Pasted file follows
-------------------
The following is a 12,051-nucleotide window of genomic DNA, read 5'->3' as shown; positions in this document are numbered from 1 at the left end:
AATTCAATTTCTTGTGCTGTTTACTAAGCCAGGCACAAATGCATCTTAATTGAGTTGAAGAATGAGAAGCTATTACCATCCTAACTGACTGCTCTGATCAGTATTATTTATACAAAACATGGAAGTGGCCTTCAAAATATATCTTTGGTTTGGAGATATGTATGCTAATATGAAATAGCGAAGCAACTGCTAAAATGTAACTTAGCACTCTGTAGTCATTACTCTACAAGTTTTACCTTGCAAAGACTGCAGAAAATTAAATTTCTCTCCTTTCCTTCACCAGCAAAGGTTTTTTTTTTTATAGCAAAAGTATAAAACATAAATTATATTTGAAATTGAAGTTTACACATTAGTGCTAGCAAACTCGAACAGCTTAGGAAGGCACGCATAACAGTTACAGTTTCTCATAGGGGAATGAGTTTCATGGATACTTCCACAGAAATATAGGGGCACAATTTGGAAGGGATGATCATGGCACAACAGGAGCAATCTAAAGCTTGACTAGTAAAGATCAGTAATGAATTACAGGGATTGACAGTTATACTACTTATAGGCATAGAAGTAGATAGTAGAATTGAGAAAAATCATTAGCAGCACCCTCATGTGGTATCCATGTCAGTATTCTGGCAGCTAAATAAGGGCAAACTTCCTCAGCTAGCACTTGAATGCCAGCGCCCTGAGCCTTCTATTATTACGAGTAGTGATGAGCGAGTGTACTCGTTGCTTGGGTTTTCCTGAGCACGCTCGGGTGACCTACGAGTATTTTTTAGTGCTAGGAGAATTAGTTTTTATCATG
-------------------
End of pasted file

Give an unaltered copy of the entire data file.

The following is a 12,051-nucleotide window of genomic DNA, read 5'->3' as shown; positions in this document are numbered from 1 at the left end:
AATTCAATTTCTTGTGCTGTTTACTAAGCCAGGCACAAATGCATCTTAATTGAGTTGAAGAATGAGAAGCTATTACCATCCTAACTGACTGCTCTGATCAGTATTATTTATACAAAACATGGAAGTGGCCTTCAAAATATATCTTTGGTTTGGAGATATGTATGCTAATATGAAATAGCGAAGCAACTGCTAAAATGTAACTTAGCACTCTGTAGTCATTACTCTACAAGTTTTACCTTGCAAAGACTGCAGAAAATTAAATTTCTCTCCTTTCCTTCACCAGCAAAGGTTTTTTTTTTTATAGCAAAAGTATAAAACATAAATTATATTTGAAATTGAAGTTTACACATTAGTGCTAGCAAACTCGAACAGCTTAGGAAGGCACGCATAACAGTTACAGTTTCTCATAGGGGAATGAGTTTCATGGATACTTCCACAGAAATATAGGGGCACAATTTGGAAGGGATGATCATGGCACAACAGGAGCAATCTAAAGCTTGACTAGTAAAGATCAGTAATGAATTACAGGGATTGACAGTTATACTACTTATAGGCATAGAAGTAGATAGTAGAATTGAGAAAAATCATTAGCAGCACCCTCATGTGGTATCCATGTCAGTATTCTGGCAGCTAAATAAGGGCAAACTTCCTCAGCTAGCACTTGAATGCCAGCGCCCTGAGCCTTCTATTATTACGAGTAGTGATGAGCGAGTGTACTCGTTGCTTGGGTTTTCCTGAGCACGCTCGGGTGACCTACGAGTATTTTTTAGTGCTAGGAGAATTAGTTTTTATCATG